No one replies.
‘Anyone walked here through some snow?’
‘There are no seasons,’ Slob says and glares at me. Then he goes back to his room.
Silence. Then Mama Mandy starts.
‘Well, I think Slob’s wrong.’ She stares at the little ones. ‘We all remember what our parents told us. About streets and cities and cars… Those things are real.’
‘Yes,’ I say. ‘And we can get there. Outside. We can go there!’
Mandy looks at me and switches to her mum voice.
‘Yes, Shev, we could—but would we want to? Remember why our parents came here. Disease, starvation, food riots… It’s dangerous Outside. I’m not sure it’s a good idea.’
Geek knows what to say now. ‘There’s floods and fighting… The people Outside, they might not like us…’
That’s a new idea. I hadn’t thought of that.
‘So what are you going to do?’ I shout. ‘Just sit and eat goo for the next sixty years? Until we’re old?’
Geek and Mandy exchange a strange look and I guess something.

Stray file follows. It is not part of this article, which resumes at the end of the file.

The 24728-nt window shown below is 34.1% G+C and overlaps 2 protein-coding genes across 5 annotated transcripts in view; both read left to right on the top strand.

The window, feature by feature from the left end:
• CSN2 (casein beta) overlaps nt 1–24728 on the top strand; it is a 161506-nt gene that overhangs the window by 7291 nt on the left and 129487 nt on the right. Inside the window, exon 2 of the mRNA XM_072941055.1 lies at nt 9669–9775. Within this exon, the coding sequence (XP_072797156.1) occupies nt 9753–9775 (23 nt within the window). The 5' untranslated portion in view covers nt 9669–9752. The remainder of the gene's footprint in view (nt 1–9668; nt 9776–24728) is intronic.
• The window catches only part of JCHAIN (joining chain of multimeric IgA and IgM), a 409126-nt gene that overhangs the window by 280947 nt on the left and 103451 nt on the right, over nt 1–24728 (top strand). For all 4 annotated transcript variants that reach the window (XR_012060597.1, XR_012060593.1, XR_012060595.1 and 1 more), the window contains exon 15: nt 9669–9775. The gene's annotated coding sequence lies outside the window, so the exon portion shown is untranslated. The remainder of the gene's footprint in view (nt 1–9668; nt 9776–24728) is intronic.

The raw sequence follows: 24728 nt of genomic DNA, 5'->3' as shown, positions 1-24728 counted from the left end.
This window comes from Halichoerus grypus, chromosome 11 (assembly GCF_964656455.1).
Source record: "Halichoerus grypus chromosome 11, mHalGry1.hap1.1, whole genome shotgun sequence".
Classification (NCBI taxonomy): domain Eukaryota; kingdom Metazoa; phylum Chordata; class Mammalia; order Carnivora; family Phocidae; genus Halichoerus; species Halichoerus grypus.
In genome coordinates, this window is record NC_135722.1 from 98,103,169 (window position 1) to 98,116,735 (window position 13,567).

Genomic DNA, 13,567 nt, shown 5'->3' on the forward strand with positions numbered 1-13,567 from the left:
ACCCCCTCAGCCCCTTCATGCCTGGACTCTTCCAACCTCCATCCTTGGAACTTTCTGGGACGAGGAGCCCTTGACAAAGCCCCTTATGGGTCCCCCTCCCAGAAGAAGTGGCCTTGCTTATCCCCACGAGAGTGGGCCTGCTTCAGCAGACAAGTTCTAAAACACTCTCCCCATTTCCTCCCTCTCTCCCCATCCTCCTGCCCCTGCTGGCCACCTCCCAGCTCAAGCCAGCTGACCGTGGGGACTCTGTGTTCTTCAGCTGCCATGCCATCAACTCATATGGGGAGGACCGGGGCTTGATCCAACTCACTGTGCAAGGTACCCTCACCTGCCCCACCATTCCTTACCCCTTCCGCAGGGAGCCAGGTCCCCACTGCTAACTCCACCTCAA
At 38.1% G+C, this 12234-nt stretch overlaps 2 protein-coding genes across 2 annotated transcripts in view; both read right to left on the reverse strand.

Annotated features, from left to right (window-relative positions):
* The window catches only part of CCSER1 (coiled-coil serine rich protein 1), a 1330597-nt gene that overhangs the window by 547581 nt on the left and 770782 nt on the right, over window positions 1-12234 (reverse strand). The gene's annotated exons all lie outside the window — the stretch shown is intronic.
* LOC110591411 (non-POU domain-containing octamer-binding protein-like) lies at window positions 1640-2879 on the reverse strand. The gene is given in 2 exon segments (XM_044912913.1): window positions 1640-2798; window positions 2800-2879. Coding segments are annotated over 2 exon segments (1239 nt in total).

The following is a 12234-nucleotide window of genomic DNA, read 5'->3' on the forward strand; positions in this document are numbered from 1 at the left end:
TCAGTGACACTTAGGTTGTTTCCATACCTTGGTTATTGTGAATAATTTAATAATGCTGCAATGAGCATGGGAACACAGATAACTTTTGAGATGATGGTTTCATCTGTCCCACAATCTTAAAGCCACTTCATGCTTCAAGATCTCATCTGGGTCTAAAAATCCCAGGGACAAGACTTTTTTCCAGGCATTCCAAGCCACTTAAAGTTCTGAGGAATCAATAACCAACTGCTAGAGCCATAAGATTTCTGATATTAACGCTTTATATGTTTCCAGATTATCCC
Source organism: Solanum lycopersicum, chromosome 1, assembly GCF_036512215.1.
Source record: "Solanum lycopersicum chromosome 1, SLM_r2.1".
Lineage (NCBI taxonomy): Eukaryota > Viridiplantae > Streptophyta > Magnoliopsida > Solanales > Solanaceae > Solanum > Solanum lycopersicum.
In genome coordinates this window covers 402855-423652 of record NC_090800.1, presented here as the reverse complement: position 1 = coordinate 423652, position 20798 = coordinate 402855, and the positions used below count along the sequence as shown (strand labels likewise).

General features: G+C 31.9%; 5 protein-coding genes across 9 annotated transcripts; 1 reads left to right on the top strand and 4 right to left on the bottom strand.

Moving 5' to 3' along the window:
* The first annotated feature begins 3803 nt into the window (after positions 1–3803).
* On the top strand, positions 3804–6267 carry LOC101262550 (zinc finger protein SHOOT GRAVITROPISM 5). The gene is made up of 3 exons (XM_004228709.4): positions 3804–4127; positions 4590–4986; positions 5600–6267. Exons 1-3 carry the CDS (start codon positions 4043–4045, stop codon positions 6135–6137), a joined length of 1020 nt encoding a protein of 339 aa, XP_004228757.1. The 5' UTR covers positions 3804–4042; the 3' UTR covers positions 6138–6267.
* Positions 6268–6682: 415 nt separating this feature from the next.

‘What?’ I say. ‘You’re going to do that? Together? Have babies? Here?’
Mandy gives a funny little smile and looks down at the floor.
‘I’m not yet ready to have children,’ she says softly and smiles at Geek. ‘But Shev—Think about it. What’s the most upsetting thing about living here?’
‘PARENTAL CONTROL, of course.’
‘Well, you see, once I had a baby, then I’d be a parent, and then…’
‘Mandy, you idiot! The Hub’s a machine. It won’t know you’re a parent. It just reads your pass card.’
‘You can think that way if you want, Shev. But we don’t think that what you’re suggesting is a good idea. We want somewhere nice and calm for us and our baby. We think it’s best to avoid Outside. In fact—’
She looks at Geek.
‘—in fact, I don’t think we can let you go there.’